MIT chemical engineers developed a new material that is stronger than steel, lighter than plastic, and readily made in huge quantities using a unique polymerisation technique.
Unlike existing polymers, which form one-dimensional chains, the new substance is a two-dimensional polymer that self-assembles into sheets. Scientists previously thought it was impossible to persuade polymers to create 2D sheets.
According to Michael Strano, the Carbon P. Dubbs Professor of Chemical Engineering at MIT and the senior author of the new study, such a material may be utilised as a lightweight, durable covering for auto parts or mobile phones or as a construction material for bridges or other structures.
“We don’t usually think of plastics as being something that you could use to support a building, but with this material, you can enable new things,” Strano said. “It has very unusual properties, and we’re very excited about that.”
The researchers have applied two patents on their method to create the material. Yuwen Zeng, an MIT postdoctoral researcher, is the study’s lead author.
Polymers are made up of chains of monomer building components. These chains expand by attaching additional molecules to their ends. Polymers may be moulded into three-dimensional items such as water bottles using injection moulding once made.
Polymer scientists have long believed that if polymers could be induced to grow into a two-dimensional sheet, it would result in incredibly strong, lightweight materials. However, decades of research concluded that such sheets were impossible to construct. One explanation for this is that if only one monomer spins up or down off of the plane of the forming sheet, the material begins to expand in three dimensions, and the sheet-like structure is lost.
In the latest study published in the journal Nature, Strano and his colleagues developed a novel polymerisation procedure to create a two-dimensional sheet called polyaramide. They employ melamine, a chemical with a ring of carbon and nitrogen atoms, to make the monomer building blocks. These monomers may develop in two dimensions, producing discs under the right circumstances. These discs stack on top of one other, held together by hydrogen bonds between the layers, resulting in a stable and powerful structure.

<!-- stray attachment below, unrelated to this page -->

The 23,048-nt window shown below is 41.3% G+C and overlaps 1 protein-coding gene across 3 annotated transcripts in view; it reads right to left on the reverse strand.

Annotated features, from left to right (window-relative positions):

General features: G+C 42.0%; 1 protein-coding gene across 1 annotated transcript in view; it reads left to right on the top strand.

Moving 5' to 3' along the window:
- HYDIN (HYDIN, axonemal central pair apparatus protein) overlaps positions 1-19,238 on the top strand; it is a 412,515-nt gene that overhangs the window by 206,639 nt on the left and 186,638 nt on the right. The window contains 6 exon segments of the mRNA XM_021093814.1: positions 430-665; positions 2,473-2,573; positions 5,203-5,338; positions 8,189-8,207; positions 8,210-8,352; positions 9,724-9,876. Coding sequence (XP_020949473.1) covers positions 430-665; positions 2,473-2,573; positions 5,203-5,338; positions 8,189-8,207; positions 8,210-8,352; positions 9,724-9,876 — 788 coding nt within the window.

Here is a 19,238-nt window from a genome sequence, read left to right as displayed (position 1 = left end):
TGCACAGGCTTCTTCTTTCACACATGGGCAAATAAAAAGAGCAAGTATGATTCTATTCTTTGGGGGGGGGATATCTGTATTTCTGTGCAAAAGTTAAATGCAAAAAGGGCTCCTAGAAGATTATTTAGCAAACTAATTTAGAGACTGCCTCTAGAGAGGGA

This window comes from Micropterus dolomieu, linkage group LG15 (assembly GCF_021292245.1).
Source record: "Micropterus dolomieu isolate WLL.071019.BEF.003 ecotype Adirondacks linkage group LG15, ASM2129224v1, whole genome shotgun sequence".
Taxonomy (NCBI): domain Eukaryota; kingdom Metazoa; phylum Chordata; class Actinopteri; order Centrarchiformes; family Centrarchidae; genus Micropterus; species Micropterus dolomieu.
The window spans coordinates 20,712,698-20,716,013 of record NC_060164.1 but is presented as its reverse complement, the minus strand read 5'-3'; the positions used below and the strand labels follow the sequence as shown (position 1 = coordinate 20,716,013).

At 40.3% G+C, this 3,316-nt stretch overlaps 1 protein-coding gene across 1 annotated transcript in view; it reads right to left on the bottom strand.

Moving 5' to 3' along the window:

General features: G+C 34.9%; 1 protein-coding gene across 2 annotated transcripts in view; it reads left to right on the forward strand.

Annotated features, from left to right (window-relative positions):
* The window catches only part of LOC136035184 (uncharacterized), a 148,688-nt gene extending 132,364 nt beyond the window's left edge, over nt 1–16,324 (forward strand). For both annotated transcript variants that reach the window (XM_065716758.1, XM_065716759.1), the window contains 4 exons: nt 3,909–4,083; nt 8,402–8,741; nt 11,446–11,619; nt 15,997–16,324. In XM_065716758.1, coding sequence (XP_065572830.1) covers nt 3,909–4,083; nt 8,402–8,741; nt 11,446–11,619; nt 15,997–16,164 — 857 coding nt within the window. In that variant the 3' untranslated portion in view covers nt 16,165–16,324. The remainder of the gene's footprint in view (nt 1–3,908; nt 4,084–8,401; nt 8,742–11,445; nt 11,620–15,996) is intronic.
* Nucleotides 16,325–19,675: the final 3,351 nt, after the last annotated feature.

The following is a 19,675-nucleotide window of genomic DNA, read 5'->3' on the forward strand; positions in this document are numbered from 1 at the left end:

“Instead of making a spaghetti-like molecule, we can make a sheet-like molecular plane, where we get molecules to hook themselves together in two dimensions,” Strano says.
“This mechanism happens spontaneously in solution, and after we synthesise the material, we can easily spin-coat thin films that are extraordinarily strong.”
Since the material self-assembles in solution, it may be produced in huge quantities by simply adding the starting ingredients. In addition, the researchers demonstrated that they could coat surfaces with films of the substance, known as 2DPA-1.
“With this advance, we have planar molecules that are going to be much easier to fashion into a very strong but extremely thin material,” Strano says.
The elasticity of the new material, which is a measure of how much force it takes to distort a material, was discovered to be four to six times stronger than that of bulletproof glass. They also found that the amount of force required to break the material is twice that of steel, although having just one-sixth the density of steel.
According to Matthew Tirrell, head of the University of Chicago’s Pritzker School of Molecular Engineering, the new process “embodies some very creative chemistry to make these bonded 2D polymers.”
“An important aspect of these new polymers is that they are readily processable in solution, which will facilitate numerous new applications where a high strength to weight ratio is important, such as new composite or diffusion barrier materials,” says Tirrell, co-author of the study.
Another distinguishing aspect of 2DPA-1 is its gas impermeability. Unlike conventional polymers, the new substance is monomers that lock together like LEGOs and cannot penetrate molecules.
“This could allow us to create ultrathin coatings that can completely prevent water or gases from getting through,” Strano says. “This kind of barrier coating could be used to protect metal in cars and other vehicles, or steel structures.”
Strano and his students are currently investigating how this specific polymer can build 2D sheets in greater detail and experimenting with modifying its molecular makeup to generate other sorts of innovative materials.
The Center for Enhanced Nanofluidic Transport (CENT), an Energy Frontier Research Center sponsored by the US Department of Energy Office of Science and the Army Research Laboratory, funded the research.